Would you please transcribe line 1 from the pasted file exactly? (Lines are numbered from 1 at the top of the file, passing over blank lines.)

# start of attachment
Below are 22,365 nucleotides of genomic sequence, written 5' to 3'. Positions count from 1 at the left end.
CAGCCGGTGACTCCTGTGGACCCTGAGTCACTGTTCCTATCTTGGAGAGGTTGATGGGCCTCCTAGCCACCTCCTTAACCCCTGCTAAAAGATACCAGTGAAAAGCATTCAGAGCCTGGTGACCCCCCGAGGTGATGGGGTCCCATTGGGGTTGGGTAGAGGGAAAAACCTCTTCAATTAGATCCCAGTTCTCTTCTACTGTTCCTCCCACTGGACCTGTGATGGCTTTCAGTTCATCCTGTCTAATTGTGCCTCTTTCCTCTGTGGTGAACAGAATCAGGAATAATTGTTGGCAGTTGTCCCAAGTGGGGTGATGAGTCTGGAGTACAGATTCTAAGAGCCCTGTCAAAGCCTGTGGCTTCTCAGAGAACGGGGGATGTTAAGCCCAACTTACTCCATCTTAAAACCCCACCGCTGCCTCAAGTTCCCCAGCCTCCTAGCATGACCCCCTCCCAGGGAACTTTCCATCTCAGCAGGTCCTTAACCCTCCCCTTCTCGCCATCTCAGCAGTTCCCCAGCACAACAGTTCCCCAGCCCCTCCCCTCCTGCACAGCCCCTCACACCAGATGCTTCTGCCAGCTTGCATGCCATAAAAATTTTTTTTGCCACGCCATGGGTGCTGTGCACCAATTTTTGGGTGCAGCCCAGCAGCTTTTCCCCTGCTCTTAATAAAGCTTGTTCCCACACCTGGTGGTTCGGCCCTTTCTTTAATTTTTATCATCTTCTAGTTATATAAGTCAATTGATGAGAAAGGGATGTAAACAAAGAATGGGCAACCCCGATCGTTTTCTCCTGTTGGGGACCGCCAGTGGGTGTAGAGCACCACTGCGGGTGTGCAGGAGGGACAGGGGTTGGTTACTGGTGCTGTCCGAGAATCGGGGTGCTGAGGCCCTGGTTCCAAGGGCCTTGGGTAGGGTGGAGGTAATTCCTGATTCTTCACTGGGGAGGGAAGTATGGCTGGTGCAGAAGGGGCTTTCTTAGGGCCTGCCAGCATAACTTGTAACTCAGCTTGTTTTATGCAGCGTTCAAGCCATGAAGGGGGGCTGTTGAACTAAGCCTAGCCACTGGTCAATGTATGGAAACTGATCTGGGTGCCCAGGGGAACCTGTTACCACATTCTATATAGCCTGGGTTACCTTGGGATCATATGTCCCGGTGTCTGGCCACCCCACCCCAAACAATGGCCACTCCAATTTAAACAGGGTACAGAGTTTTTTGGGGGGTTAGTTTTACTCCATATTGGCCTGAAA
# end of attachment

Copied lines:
Below are 22,365 nucleotides of genomic sequence, written 5' to 3'. Positions count from 1 at the left end.